Red & Green
The red blood trail is from the necks of the two pigs I had raised since late winter. Their names were Rye and Whiskey, after two libations I very much appreciate as a single writer on a mountainside. They grew up to a fine size and today a team of slaughterhouse workers from Stratton Custom meats (including Greg Stratton himself) arrived in 90-degree heat to kill, skin, gut, and divide the two hogs. This all happened just a cookout was wrapping up. I had company over, friends who co-owned the pigs and wanted to be there for the slaughter. Before the big show we decided to have a cookout and six of us sat outside under the big maple with Standard Farm's Beef Hotdogs and Venison sausage, homemade potato salad (Cathy even made the mayonnaise from scratch) and strawberry shortcake. It was a feast and exactly what we needed in the humid heat of a day suitable for baling hay, not for killing pigs.
But the pigs were killed and the work was good. The line of blood from barn to the driveway was red as could be. All along it chickens picked at it, proving to the world they were indeed omnivores. They ate up the red blades of grass as if someone had poured balsamic vinaigrette on them.
When the company left and the pigs were hauled off to the butcher shop I cleaned up from the picnic and realized I was dripping with sweat from every pour in my body. Two days in a row were spent working outside and in this intense heat. I had earned a sunburn of some account. Blessed on top of that red skin was blood, both mine and the pigs. I had loaded fifty pounds of entrails, heads, skins and hooves into the woods in a garden cart and dumped it where coyotes could sing to it, far from the farm house and chicken coops. But the trip out to that lonely orchard left me bleeding all over and some rose thorns were still sticking out of my skin as walked back to the house. I ignored them. Complaining about scratches was as pointless as complaining about heat. I accept any and all discomfort as normal, part of being the range animal I am. I never prefer to be hot or cold, dry or wet, alone or in company. Whatever life throws at me I just accept and trot through it. It got me this far.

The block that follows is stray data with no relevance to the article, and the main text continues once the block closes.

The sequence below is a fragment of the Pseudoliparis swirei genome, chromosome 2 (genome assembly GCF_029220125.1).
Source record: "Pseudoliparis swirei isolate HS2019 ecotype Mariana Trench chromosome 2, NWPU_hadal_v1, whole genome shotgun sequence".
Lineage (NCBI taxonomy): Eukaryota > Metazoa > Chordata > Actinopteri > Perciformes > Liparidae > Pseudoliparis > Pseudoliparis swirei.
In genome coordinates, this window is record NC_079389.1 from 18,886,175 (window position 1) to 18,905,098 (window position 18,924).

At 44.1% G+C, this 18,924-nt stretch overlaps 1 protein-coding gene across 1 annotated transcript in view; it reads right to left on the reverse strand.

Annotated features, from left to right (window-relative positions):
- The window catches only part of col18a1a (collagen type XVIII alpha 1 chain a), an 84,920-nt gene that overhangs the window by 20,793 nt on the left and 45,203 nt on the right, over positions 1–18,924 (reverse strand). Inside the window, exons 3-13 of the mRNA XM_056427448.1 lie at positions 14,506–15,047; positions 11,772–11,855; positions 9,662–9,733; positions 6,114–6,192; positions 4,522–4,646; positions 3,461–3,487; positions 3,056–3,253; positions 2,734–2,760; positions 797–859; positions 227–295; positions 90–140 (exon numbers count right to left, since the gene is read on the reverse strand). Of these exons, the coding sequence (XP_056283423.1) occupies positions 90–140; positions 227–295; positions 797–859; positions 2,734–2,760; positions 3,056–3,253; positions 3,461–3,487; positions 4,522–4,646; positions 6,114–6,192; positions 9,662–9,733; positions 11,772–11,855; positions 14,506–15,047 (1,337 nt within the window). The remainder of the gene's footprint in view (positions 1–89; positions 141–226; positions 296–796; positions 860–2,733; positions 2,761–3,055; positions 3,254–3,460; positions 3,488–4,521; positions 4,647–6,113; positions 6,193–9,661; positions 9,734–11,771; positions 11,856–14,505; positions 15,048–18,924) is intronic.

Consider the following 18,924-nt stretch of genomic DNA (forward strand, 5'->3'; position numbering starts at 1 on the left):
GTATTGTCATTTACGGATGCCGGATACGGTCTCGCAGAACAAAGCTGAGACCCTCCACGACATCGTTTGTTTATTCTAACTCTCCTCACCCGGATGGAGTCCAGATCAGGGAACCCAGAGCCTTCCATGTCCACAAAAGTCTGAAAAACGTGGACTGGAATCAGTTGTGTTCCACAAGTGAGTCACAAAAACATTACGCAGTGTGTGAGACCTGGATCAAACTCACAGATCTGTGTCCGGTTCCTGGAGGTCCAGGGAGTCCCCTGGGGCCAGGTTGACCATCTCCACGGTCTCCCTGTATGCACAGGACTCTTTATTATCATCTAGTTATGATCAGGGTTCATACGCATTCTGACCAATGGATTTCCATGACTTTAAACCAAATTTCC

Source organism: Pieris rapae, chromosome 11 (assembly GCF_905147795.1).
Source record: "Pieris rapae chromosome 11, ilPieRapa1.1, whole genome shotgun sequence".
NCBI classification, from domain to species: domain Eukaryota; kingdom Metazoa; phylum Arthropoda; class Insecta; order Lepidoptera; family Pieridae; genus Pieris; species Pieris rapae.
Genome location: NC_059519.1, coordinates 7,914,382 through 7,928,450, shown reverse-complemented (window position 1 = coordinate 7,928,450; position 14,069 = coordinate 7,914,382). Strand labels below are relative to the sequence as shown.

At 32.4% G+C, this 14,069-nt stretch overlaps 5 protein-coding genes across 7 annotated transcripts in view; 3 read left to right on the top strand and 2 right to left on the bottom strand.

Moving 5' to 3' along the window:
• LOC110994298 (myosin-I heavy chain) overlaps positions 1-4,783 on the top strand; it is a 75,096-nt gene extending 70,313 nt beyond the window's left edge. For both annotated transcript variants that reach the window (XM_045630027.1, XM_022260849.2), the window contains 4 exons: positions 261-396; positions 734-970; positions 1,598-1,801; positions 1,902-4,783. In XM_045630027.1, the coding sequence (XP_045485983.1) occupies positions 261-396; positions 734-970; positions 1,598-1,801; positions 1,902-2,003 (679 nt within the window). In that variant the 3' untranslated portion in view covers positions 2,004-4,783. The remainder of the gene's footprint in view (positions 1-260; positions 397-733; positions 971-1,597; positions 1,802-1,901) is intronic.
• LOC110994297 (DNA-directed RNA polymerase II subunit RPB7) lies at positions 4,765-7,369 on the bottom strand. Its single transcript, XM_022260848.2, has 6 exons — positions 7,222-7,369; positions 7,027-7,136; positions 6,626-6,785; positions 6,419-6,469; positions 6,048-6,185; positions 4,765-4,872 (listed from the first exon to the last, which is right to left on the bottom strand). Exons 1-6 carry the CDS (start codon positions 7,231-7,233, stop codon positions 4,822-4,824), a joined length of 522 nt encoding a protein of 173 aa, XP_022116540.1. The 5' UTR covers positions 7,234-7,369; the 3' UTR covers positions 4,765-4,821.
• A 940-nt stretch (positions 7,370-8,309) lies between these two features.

In this case I was ready for a river though. Bloody and tired, sun burnt and dripping, I craved the Battenkill. I jumped in the truck with a book and a towel and drove the five minutes down the road to Pook's swimming hole. It's a parking area near a cornfield where locals go to fish and swim. I was one of twenty two trucks and pulled into an open spot. Children, dogs, and adults were swimming. Tubers and fly fishermen alike kept us company. I didn't have a swimsuit on. I had on the tank and sports bra I was wearing to kill pigs in and a pair of nylon capri pants. I jumped in like the river was where I belonged.
And it was! Cold water, running current, friendly faces. I knew a few folks there and chatted. I swam and fought the flow. I sat waist deep in the running water and read my book. It was the perfect baptism. When I left I had a towel wrapped around my waist and a grin on my face. It was only 4 in the afternoon and practically the Solstice. I had hours of daylight left. If this was October it would only be noon.
I air dried in the hammock, swinging and reading. When I couldn't take being still any longer I grabbed Merlin and changed into a kilt and riding boots. We headed up the mountain and the wind from his gallop dried my river-wet hair. He was soon covered in sweat and so was I and when we stopped in a stream for a drink I leaned over his neck to rub him and tell him how amazing he was. His sweat ran into mine between my fingers and I thought of an old college friend who used to share with us in dorm rooms the utter disgust he felt when he learned (from a play) that horses sweat. I tried to find that disgust and like the math from my childhood its logic wasn't there. Merlin and Jenna were green and red, grass and blood, opposite and necessary. We trotted back to the farm.
A few hours later I was back in the hammock. I had a cold drink, a good book, and Merlin and Jasper were high on the hillside eating grass in the pasture far from the house. I was finally tired. I could feel the wind lift up my thin hair between the cotton ropes of the swing and heard the distant rumbles of thunder. I smiled and curled my spine deeper into the hammock's arms. This day was all mine. The work, the sacrifice, the river, the horse, and now that sound I crave with such hope and force. When I hear thunder I am physically excited. Rain started in drops and then a torrent. I went inside and Gibson curled up at my feet certain I could protect him from the ruckus. I did. I held him close and asked him the same question I always ask him, 'Are you getting all the love you need?'
It's nearly dark now and the rain is over. The fireflies are coming out, gently but with purpose. I once glowed at the prospect of sex, myself. I welcome them in this wild, wet, world. Outside, barefoot and distracted, I realize I have walked across the bloody line on my way to the well to carry buckets to the horses. I check my feet and realize the blood is now gone, washed away. Everything is green again, damp and pumping with life. Fireflies flash alongside stray cries of lightning. I think to myself that I hope there's a thunderstorm right after I pass from this world as well. What could be more of an affirmation of the continuation of energy than an electric storm heard by thousands satiating a whole world?
Fast, fast dog.